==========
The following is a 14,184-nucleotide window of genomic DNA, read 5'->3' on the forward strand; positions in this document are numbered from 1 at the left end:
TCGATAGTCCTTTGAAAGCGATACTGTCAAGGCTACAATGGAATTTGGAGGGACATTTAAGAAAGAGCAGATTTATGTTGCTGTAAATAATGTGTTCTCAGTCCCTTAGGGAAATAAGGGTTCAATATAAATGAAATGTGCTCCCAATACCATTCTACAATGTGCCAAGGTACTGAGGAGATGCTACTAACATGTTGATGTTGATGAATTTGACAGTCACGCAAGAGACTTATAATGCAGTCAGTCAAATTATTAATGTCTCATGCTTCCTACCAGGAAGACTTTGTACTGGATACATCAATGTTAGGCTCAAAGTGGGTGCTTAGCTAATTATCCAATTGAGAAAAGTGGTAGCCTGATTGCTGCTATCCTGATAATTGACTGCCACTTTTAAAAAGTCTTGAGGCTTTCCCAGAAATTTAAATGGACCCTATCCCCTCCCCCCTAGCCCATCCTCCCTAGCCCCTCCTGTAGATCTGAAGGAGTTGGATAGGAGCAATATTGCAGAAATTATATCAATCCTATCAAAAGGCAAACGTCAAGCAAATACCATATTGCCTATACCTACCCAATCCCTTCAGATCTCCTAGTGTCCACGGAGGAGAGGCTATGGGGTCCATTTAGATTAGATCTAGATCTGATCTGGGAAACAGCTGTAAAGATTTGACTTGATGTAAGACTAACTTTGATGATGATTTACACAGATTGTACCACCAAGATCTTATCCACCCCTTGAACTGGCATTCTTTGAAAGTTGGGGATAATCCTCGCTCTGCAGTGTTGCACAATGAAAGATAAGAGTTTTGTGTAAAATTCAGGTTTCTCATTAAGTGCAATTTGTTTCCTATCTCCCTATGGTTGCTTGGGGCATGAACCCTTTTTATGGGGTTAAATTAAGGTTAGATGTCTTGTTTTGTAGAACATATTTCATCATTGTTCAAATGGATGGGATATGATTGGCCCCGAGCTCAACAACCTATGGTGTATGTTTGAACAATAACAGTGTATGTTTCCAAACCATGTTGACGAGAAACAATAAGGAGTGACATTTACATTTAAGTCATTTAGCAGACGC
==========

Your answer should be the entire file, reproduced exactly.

The following is a 14,184-nucleotide window of genomic DNA, read 5'->3' on the forward strand; positions in this document are numbered from 1 at the left end:
TCGATAGTCCTTTGAAAGCGATACTGTCAAGGCTACAATGGAATTTGGAGGGACATTTAAGAAAGAGCAGATTTATGTTGCTGTAAATAATGTGTTCTCAGTCCCTTAGGGAAATAAGGGTTCAATATAAATGAAATGTGCTCCCAATACCATTCTACAATGTGCCAAGGTACTGAGGAGATGCTACTAACATGTTGATGTTGATGAATTTGACAGTCACGCAAGAGACTTATAATGCAGTCAGTCAAATTATTAATGTCTCATGCTTCCTACCAGGAAGACTTTGTACTGGATACATCAATGTTAGGCTCAAAGTGGGTGCTTAGCTAATTATCCAATTGAGAAAAGTGGTAGCCTGATTGCTGCTATCCTGATAATTGACTGCCACTTTTAAAAAGTCTTGAGGCTTTCCCAGAAATTTAAATGGACCCTATCCCCTCCCCCCTAGCCCATCCTCCCTAGCCCCTCCTGTAGATCTGAAGGAGTTGGATAGGAGCAATATTGCAGAAATTATATCAATCCTATCAAAAGGCAAACGTCAAGCAAATACCATATTGCCTATACCTACCCAATCCCTTCAGATCTCCTAGTGTCCACGGAGGAGAGGCTATGGGGTCCATTTAGATTAGATCTAGATCTGATCTGGGAAACAGCTGTAAAGATTTGACTTGATGTAAGACTAACTTTGATGATGATTTACACAGATTGTACCACCAAGATCTTATCCACCCCTTGAACTGGCATTCTTTGAAAGTTGGGGATAATCCTCGCTCTGCAGTGTTGCACAATGAAAGATAAGAGTTTTGTGTAAAATTCAGGTTTCTCATTAAGTGCAATTTGTTTCCTATCTCCCTATGGTTGCTTGGGGCATGAACCCTTTTTATGGGGTTAAATTAAGGTTAGATGTCTTGTTTTGTAGAACATATTTCATCATTGTTCAAATGGATGGGATATGATTGGCCCCGAGCTCAACAACCTATGGTGTATGTTTGAACAATAACAGTGTATGTTTCCAAACCATGTTGACGAGAAACAATAAGGAGTGACATTTACATTTAAGTCATTTAGCAGACGC